Annual event supports suicide prevention, education in western Mass.

  • Annual ride was inspired by a Massachusetts Suicide Prevention Program task force member who was a motorcyclist. Contributed photo

  • Motorcycles line up at the 2016 Ride of Your Life event. Contributed photo

  • Last year, 200 motorcycles started the ride and 250 finished, with 50 having joined part of the way through. Barbara Nealon, the director of social service and multicultural services for Heywood Hospital, says this was the largest group in the event’s history and 500 people attended the barbecue. Contributed photo

Recorder Staff
Published: 8/18/2017 11:15:13 AM

Luc Melanson was in many ways just a typical 14-year-old American boy.

He played football and hockey and always had tons of friends. So it was all the more shocking when the Winchendon resident took his own life on Nov. 11, 2011. But the pain his family members continue to feel is only intensified by the stigma plaguing the family in the aftermath.

Mother Brenda Melanson talks about the looks other people give when the family dares to have a good time in public or show even a sign of happiness.

“How can they do a vacation? They lost their son,” she assumes they’re thinking. But Brenda says she isn’t moving on from her son’s death — rather, she’s moving forward from it. It is this attitude that led Brenda to join the Montachusett Suicide Prevention Task Force and it is the stigma attached to suicide that in part led the task force to establish the annual Ride of Your Life to support suicide prevention and education.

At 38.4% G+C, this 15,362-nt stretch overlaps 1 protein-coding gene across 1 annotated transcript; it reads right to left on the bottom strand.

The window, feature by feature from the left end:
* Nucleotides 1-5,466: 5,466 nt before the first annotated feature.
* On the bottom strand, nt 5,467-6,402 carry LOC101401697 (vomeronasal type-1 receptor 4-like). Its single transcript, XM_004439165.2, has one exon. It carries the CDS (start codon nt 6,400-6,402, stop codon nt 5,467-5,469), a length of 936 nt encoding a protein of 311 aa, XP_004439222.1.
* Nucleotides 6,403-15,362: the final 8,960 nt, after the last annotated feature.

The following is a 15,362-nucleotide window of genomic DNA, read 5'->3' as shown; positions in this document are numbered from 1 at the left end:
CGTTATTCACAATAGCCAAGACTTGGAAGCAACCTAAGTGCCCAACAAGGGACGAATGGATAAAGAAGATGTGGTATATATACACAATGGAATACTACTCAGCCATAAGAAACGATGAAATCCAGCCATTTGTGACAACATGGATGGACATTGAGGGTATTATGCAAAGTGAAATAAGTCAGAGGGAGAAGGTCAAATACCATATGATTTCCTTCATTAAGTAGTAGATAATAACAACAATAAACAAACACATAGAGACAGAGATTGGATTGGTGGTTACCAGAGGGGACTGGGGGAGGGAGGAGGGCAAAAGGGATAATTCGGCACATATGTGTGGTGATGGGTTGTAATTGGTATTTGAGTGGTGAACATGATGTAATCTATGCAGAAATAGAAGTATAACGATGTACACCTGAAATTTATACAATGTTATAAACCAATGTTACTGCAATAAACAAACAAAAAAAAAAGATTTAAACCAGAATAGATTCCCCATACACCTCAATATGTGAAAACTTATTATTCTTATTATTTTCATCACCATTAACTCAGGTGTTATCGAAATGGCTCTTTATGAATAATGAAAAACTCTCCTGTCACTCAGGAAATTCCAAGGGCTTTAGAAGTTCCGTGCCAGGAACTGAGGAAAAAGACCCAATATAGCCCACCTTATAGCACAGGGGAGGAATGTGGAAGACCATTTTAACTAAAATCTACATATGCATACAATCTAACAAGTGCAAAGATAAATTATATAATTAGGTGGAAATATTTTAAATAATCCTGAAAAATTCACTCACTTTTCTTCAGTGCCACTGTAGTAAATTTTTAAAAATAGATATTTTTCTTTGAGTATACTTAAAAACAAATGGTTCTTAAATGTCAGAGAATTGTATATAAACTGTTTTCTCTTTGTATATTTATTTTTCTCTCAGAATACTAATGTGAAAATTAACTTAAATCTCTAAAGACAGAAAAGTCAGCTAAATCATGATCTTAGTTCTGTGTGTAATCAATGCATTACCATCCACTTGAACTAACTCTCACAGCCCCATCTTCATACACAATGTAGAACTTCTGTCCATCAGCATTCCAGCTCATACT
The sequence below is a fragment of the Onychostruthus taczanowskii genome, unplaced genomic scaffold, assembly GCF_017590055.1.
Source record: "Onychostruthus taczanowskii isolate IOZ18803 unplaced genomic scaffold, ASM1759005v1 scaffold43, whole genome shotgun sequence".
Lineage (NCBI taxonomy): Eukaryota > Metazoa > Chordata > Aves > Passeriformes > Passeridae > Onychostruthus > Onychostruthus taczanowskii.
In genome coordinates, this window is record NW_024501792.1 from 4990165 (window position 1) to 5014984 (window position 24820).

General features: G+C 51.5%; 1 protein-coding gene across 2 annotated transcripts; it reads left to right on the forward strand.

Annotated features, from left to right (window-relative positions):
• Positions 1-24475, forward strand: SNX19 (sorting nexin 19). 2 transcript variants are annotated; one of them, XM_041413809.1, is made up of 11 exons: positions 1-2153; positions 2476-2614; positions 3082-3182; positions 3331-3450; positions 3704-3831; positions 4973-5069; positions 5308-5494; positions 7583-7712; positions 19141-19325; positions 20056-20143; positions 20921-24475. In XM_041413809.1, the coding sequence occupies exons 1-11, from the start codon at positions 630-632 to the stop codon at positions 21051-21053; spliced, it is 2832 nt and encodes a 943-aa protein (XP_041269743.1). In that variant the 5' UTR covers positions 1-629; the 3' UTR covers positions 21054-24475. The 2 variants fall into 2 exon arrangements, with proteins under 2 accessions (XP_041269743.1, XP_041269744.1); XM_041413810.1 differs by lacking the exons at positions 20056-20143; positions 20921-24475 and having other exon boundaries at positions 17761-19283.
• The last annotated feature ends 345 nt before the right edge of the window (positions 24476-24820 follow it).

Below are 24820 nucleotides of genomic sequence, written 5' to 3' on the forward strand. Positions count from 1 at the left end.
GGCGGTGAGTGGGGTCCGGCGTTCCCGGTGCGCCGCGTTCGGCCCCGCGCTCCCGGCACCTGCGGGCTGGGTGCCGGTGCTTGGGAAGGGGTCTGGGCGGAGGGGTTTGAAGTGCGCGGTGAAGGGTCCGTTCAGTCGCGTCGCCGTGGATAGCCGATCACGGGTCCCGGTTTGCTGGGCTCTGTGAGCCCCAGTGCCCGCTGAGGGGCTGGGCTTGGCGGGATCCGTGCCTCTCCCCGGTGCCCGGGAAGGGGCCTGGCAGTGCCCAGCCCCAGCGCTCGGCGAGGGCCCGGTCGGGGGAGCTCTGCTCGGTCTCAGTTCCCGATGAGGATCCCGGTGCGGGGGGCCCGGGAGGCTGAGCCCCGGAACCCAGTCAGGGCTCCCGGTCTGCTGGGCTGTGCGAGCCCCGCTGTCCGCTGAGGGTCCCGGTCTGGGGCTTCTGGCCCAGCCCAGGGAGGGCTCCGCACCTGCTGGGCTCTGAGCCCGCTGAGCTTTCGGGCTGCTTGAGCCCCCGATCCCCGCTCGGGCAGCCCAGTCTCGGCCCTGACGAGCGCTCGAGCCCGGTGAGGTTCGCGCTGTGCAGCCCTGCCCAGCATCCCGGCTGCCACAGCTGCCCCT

The event, sponsored in part by Heywood Healthcare, consists of a motorcycle ride through northcentral Massachusetts towns and a barbecue open to the public. This year’s ride, the fifth one of its kind, is slated to begin at Montachusett Regional Vocational Technical School in Fitchburg at 9:30 a.m. on Aug. 20 and ends in the same location after a three-hour loop. The barbecue starts at 11:30 a.m. The event is rain or shine.

Melanson is unable to attend this year’s event, but says it has accomplished what it was meant to do by raising awareness and helping to heal some of the wounds suicide leaves in its wake.